Population estimations 2 - Profiling and Assessment Resource Kit

Coordinated Assessment
and Information Management
4 – 9 May 2014
• A total of five broad categories of population
estimation methods have been identified.
• Every method has been organized in one of
these categories:
– Sampling methods
– Site estimation methods
– Counting methods
– Remote estimation methods
– Estimations using population data sets
Site estimation methods
• ’Guesstimates’ and community estimates
• Many organisations make very rough
estimates (‘guesstimates’) based on visual
assessments. This educated guess can only be
done with some kind of visual picture of what,
for example, 1,000 people looks like (UNICEF
Site estimation methods
• Key informants’ estimates (people and
community leaders from the area, village
elders, service providers, local authorities) can
be important sources of information on
population figures, family composition,
household size, settlement patterns, and
arrival and departure rates (CIEDRS 2003,
UNICEF 2010).
Sampling methods
• Pre-crisis population size and location
provides guidance on the areas to sample and
• the relative population sizes among villages
(WFP 2007).
• If no detailed local maps are available it may
be necessary to create them (e.g.
displacement situations where refugee/IDP
settlements are evolving) (CIEDRS 2003).
Sampling Method
Quadrat method
• Obtain an aerial view or draw a map of the
area of interest
• Measure the perimeter of the area.
• Create a scale outline of the area
Sampling Method
Quadrat method
• Measure the total area by counting the number of full
and partial quadrats.
• Select a random sample of quadrats. (Head count)
• Extrapolation: The average population density
measured in the sample quadrats can be extrapolated
directly to the entire area for an estimate of total
population size
• Alternative: A population is never regularly distributed
equally among a camp. Population density is higher in
the middle of the camp where most facilities are
initially located, while it is dispersed at the periphery
Sampling: T-square method
• . Select a random point (WFP 2009). A number
of points (P), typically 60, are distributed
across the area using computer software
(either randomly or systematically)
• Measure the distance from this point to the
nearest occupied house (WFP 2009): from
each point (P) the distance (d1) to the nearest
house is measured
Sampling: T-square method
• Go to this house, find the occupied house nearest to it,
and measure the distance (d2) between the two
• Count the number of people living in the two houses
and calculate the average
• Estimate the total area of the survey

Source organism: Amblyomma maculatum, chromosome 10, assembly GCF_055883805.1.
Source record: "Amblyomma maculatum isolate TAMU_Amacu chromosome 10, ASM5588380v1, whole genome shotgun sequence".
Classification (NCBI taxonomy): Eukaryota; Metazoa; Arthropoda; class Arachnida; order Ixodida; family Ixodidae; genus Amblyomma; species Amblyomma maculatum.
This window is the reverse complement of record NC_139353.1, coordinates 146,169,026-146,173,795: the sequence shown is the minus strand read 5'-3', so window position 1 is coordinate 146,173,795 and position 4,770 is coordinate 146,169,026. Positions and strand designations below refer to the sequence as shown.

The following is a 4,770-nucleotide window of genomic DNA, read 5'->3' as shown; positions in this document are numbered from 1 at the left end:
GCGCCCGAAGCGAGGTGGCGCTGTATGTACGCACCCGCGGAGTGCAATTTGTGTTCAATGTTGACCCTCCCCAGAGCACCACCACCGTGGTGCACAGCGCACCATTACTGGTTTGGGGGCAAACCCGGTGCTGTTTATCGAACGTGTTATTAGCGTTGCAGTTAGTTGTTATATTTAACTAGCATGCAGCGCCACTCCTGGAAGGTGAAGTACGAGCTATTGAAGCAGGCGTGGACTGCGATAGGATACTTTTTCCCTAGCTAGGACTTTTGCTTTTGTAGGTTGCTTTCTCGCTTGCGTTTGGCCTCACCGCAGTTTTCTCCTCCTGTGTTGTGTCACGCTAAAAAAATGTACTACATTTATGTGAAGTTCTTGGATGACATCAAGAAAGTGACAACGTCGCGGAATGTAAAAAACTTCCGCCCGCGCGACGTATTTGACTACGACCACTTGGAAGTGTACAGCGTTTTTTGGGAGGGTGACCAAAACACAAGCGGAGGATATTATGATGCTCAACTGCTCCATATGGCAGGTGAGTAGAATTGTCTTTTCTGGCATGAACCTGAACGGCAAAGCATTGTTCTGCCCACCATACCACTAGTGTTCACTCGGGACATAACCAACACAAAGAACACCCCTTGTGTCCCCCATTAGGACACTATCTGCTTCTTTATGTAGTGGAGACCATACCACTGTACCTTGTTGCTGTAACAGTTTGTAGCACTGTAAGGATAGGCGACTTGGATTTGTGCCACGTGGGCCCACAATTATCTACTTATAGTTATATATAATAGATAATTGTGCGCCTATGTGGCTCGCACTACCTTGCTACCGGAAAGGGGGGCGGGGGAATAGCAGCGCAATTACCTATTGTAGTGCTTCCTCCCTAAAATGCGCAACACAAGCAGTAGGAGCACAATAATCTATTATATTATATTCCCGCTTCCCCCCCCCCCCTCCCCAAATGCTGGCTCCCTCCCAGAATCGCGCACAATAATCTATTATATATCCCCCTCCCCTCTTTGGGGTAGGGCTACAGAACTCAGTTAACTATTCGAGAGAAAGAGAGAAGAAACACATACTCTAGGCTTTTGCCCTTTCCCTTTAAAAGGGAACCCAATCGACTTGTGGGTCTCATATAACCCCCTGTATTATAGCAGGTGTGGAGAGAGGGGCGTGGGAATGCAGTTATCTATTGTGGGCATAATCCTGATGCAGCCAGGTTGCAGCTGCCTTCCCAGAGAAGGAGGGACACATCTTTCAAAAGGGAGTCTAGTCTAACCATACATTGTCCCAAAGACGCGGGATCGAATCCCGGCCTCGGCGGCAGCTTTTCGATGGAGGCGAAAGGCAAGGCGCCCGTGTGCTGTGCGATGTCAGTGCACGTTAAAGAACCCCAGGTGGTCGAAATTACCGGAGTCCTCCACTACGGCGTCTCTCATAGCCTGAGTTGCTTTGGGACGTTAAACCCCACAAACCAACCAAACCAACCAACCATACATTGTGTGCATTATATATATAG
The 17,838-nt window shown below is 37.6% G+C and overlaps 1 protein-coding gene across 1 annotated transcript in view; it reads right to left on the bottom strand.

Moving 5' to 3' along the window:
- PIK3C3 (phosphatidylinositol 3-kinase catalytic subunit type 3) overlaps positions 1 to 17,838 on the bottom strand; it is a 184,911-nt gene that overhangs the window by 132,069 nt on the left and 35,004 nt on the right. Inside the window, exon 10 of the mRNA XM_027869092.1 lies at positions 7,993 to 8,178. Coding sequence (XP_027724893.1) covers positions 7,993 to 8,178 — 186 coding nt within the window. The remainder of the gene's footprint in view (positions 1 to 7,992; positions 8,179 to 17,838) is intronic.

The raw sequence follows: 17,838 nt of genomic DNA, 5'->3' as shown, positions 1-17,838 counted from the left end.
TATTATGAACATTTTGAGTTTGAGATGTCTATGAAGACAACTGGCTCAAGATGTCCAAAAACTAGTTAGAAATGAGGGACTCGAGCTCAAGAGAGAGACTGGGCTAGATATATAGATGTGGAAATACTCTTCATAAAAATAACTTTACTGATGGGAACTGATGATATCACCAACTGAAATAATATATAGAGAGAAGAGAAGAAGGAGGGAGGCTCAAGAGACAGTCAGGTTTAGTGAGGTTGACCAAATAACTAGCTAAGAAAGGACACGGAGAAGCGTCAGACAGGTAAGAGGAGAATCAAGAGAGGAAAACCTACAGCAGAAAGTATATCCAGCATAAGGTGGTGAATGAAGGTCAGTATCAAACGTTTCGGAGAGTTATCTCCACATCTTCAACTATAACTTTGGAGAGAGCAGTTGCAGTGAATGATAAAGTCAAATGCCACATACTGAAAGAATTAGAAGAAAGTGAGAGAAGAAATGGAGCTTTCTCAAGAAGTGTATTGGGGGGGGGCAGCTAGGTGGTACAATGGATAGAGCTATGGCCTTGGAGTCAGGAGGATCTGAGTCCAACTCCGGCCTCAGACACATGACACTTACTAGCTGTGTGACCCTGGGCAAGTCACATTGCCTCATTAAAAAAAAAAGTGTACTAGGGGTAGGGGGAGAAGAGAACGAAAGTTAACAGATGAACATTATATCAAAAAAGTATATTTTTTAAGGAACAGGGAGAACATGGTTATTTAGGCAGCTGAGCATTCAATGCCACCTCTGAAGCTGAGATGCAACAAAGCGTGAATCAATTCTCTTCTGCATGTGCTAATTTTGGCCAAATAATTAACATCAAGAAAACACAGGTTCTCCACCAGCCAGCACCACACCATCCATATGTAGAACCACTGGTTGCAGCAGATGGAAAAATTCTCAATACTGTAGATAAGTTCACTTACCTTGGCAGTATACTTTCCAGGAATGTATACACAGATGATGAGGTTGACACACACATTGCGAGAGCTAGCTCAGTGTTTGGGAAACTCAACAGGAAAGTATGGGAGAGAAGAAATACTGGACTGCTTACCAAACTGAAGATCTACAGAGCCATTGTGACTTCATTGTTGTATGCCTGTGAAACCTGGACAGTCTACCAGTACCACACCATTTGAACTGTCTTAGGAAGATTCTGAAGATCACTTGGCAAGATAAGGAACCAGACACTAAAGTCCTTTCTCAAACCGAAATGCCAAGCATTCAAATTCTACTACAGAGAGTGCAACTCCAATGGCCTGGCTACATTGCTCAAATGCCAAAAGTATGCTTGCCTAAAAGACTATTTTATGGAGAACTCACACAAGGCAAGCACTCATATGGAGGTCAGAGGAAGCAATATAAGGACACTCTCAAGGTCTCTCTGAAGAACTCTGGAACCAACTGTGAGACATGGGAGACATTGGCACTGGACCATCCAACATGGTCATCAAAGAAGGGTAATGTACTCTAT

• Calculate the average space occupied by these houses
and its surroundings
• Calculate the total number of houses in the survey area
by dividing the total area of the survey by the average
space occupied by each house and its surroundings
Household sample survey
• Sample selection
• Survey
• Analysis
Site estimation
Participatory mapping
Participatory mapping of the catchment area
may be done by inviting a group of the affected
population to sketch a map of the entire
community on the ground or on a large paper.
The catchment area is the geographical area
from which all the people attending a particular
health facility come (IFRC 2007).
Site estimation
Focus group discussions
A focus group discussion entails organizing and conducting a
group discussion while ensuring that the group is
‘representative’ of all segments of the (IDP) community (e.g.
women, men, community elders, adolescents, IDP leaders).
This method is useful in obtaining additional data and should
be triangulated with at least one other source, such as
good baseline data or a quantitative source. Useful data
elements that can be collected are perceived size of the (IDP)
population and perceived sex and age breakdown (OCHA and
IDMC 2008).
Site estimation
Drive through / walk through
A drive through involves driving through a
disaster-affected area to assess the situation.
Things to look for could include settlement
patterns, quality of shelters, physical signs of
distress (death, illness, conflict), household
property (cooking facilities, livestock) and
community resources (clinics, schools, wells)
(CIEDRS 2003).
Site estimation
Water usage data
Relies upon the assumption that the population
number in a camp can be estimated by the
average amount of water used by each
Immunization /Food delivery data
Site estimation
Mobile crowd estimation
Estimates the size of a mobile population
in which people may join or leave the march at
various points. The number of participants, N,
in the demonstration is defined to be the
number of people who entered the
demonstration route.
Satellite imagery / Remote sensing
• Satellite images can allow for detailed camp
area estimates during an emergency or crisis,
but can also provide baseline data for an area
which is susceptible to a shock.

similar documents